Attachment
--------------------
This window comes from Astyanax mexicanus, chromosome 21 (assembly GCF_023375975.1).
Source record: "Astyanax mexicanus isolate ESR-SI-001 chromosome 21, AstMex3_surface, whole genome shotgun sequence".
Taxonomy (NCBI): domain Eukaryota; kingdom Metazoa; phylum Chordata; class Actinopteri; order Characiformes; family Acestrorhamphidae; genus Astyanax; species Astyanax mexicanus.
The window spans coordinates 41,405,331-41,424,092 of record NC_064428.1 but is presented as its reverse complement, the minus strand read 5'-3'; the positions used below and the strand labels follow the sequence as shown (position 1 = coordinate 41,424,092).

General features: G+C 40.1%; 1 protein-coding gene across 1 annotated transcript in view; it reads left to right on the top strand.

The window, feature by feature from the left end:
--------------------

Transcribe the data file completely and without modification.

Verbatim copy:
This window comes from Astyanax mexicanus, chromosome 21 (assembly GCF_023375975.1).
Source record: "Astyanax mexicanus isolate ESR-SI-001 chromosome 21, AstMex3_surface, whole genome shotgun sequence".
Taxonomy (NCBI): domain Eukaryota; kingdom Metazoa; phylum Chordata; class Actinopteri; order Characiformes; family Acestrorhamphidae; genus Astyanax; species Astyanax mexicanus.
The window spans coordinates 41,405,331-41,424,092 of record NC_064428.1 but is presented as its reverse complement, the minus strand read 5'-3'; the positions used below and the strand labels follow the sequence as shown (position 1 = coordinate 41,424,092).

General features: G+C 40.1%; 1 protein-coding gene across 1 annotated transcript in view; it reads left to right on the top strand.

The window, feature by feature from the left end: